Shown in Table 1-3 of CBO’s Budget and Economic Outlook, January 2005.
An Alterative Budget Path Assuming Continued Spending for Military Operations in
Iraq and Afghanistan and in Support of the Global War on Terrorism1
CBO’s current baseline omits a significant amount of spending that will occur this year—and
conceivably for some time in the future—for U.S. military operations in Iraq and Afghanistan
and for other efforts in the war on terrorism. The statutory rules that govern such baseline
projections direct that discretionary spending should be projected by assuming that the most
recent year's discretionary budget authority is provided in each future year, with adjustments
to reflect projected inflation—using specified indexes—and other factors (such as the cost
of annualizing adjustments to federal pay). Because the discretionary budget authority for
fiscal year 2005 does not include funds for operations in Iraq and Afghanistan and the global
war on terrorism, only spending from funds already appropriated for those purposes is
included in the baseline projections.
To illustrate the potential effect on the deficit from continued spending for those military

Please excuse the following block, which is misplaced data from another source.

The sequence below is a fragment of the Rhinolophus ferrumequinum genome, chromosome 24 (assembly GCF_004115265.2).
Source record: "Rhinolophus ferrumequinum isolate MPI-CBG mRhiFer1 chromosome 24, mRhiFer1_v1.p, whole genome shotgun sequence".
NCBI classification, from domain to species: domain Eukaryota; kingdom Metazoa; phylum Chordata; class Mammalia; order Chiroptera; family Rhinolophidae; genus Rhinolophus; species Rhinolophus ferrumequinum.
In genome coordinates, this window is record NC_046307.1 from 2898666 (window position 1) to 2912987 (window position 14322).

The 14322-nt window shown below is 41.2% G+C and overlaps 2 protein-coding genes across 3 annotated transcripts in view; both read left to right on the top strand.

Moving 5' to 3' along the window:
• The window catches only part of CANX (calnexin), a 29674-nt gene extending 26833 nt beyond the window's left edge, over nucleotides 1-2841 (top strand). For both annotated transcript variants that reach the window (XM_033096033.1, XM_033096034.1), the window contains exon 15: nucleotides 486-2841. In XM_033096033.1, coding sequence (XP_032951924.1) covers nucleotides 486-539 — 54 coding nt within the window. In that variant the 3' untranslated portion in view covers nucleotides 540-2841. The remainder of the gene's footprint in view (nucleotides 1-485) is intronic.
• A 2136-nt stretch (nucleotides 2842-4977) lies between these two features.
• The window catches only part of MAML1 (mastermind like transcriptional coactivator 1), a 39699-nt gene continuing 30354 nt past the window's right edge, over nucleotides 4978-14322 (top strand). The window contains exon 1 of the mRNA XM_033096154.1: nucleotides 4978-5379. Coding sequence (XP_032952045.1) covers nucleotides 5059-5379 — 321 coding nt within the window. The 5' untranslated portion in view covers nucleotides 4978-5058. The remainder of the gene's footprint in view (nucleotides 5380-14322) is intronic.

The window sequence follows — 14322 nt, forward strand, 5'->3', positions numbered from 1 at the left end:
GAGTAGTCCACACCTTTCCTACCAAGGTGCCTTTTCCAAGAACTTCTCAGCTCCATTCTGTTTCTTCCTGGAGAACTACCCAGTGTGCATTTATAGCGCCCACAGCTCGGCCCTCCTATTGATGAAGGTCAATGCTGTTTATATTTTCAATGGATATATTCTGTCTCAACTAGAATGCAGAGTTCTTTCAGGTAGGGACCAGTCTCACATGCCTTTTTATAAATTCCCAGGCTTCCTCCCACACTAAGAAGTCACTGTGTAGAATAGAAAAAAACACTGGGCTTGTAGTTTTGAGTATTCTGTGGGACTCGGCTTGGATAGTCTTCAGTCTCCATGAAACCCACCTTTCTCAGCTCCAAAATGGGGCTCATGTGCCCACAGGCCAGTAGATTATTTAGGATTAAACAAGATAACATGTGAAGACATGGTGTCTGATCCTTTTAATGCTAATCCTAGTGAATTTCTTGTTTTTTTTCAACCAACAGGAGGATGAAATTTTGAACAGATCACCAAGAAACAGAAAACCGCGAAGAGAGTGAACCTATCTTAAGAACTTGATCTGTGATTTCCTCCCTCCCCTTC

activities, CBO estimated the budgetary impact of one possible scenario for future military
operations in Iraq and Afghanistan and the global war on terrorism. This scenario is one of
many possible scenarios regarding future spending for these activities and should not be
regarded as an estimate of actual war costs or a prediction of how much budget authority the
Department of Defense (DoD) will need or request for those activities in the future.
This scenario assumes that military operations in Iraq and Afghanistan and other activities
related to the global war on terrorism continue at their current levels during 2005 and 2006,
but decline after that. Under such assumptions, discretionary outlays over the 2005-2015
period would total $448 billion more than the baseline figures presented in CBO’s January
2005 Budget and Economic Outlook. (See table